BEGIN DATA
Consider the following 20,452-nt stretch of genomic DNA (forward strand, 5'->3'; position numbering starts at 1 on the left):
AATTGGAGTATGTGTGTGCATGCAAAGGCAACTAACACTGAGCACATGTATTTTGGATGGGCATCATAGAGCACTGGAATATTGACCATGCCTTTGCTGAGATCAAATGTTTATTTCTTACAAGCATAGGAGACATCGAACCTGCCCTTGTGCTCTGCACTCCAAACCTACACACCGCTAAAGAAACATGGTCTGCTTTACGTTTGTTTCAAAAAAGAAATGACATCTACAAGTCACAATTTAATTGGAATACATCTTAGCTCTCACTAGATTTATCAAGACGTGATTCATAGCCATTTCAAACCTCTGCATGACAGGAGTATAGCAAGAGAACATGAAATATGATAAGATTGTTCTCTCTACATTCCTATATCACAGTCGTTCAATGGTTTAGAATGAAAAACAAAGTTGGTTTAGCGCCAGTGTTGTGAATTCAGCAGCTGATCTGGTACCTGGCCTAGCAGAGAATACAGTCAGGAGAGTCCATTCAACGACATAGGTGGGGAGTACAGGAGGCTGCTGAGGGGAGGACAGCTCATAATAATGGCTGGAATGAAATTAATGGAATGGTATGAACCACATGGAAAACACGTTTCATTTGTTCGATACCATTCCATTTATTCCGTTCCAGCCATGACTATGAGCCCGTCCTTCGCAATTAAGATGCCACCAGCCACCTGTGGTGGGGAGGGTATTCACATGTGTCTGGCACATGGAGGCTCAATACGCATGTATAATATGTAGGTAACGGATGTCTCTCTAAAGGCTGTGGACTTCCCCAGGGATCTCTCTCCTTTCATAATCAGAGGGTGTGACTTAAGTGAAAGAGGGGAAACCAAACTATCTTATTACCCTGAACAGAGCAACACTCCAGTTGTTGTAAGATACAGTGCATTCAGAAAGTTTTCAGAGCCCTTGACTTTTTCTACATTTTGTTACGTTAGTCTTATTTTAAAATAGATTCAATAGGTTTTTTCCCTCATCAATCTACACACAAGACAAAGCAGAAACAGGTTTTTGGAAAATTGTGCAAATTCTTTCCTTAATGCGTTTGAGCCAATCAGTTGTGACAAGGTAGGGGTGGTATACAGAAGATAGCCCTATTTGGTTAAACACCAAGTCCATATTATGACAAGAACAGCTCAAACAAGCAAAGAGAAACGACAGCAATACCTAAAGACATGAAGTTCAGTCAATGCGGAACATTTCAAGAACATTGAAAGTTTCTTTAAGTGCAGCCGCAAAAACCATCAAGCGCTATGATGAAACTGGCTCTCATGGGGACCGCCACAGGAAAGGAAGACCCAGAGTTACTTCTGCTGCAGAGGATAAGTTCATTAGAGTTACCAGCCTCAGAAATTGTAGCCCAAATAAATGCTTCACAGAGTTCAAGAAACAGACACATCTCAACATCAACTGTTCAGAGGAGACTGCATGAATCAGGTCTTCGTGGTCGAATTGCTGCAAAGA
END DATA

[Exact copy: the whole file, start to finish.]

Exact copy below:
Consider the following 20,452-nt stretch of genomic DNA (forward strand, 5'->3'; position numbering starts at 1 on the left):
AATTGGAGTATGTGTGTGCATGCAAAGGCAACTAACACTGAGCACATGTATTTTGGATGGGCATCATAGAGCACTGGAATATTGACCATGCCTTTGCTGAGATCAAATGTTTATTTCTTACAAGCATAGGAGACATCGAACCTGCCCTTGTGCTCTGCACTCCAAACCTACACACCGCTAAAGAAACATGGTCTGCTTTACGTTTGTTTCAAAAAAGAAATGACATCTACAAGTCACAATTTAATTGGAATACATCTTAGCTCTCACTAGATTTATCAAGACGTGATTCATAGCCATTTCAAACCTCTGCATGACAGGAGTATAGCAAGAGAACATGAAATATGATAAGATTGTTCTCTCTACATTCCTATATCACAGTCGTTCAATGGTTTAGAATGAAAAACAAAGTTGGTTTAGCGCCAGTGTTGTGAATTCAGCAGCTGATCTGGTACCTGGCCTAGCAGAGAATACAGTCAGGAGAGTCCATTCAACGACATAGGTGGGGAGTACAGGAGGCTGCTGAGGGGAGGACAGCTCATAATAATGGCTGGAATGAAATTAATGGAATGGTATGAACCACATGGAAAACACGTTTCATTTGTTCGATACCATTCCATTTATTCCGTTCCAGCCATGACTATGAGCCCGTCCTTCGCAATTAAGATGCCACCAGCCACCTGTGGTGGGGAGGGTATTCACATGTGTCTGGCACATGGAGGCTCAATACGCATGTATAATATGTAGGTAACGGATGTCTCTCTAAAGGCTGTGGACTTCCCCAGGGATCTCTCTCCTTTCATAATCAGAGGGTGTGACTTAAGTGAAAGAGGGGAAACCAAACTATCTTATTACCCTGAACAGAGCAACACTCCAGTTGTTGTAAGATACAGTGCATTCAGAAAGTTTTCAGAGCCCTTGACTTTTTCTACATTTTGTTACGTTAGTCTTATTTTAAAATAGATTCAATAGGTTTTTTCCCTCATCAATCTACACACAAGACAAAGCAGAAACAGGTTTTTGGAAAATTGTGCAAATTCTTTCCTTAATGCGTTTGAGCCAATCAGTTGTGACAAGGTAGGGGTGGTATACAGAAGATAGCCCTATTTGGTTAAACACCAAGTCCATATTATGACAAGAACAGCTCAAACAAGCAAAGAGAAACGACAGCAATACCTAAAGACATGAAGTTCAGTCAATGCGGAACATTTCAAGAACATTGAAAGTTTCTTTAAGTGCAGCCGCAAAAACCATCAAGCGCTATGATGAAACTGGCTCTCATGGGGACCGCCACAGGAAAGGAAGACCCAGAGTTACTTCTGCTGCAGAGGATAAGTTCATTAGAGTTACCAGCCTCAGAAATTGTAGCCCAAATAAATGCTTCACAGAGTTCAAGAAACAGACACATCTCAACATCAACTGTTCAGAGGAGACTGCATGAATCAGGTCTTCGTGGTCGAATTGCTGCAAAGA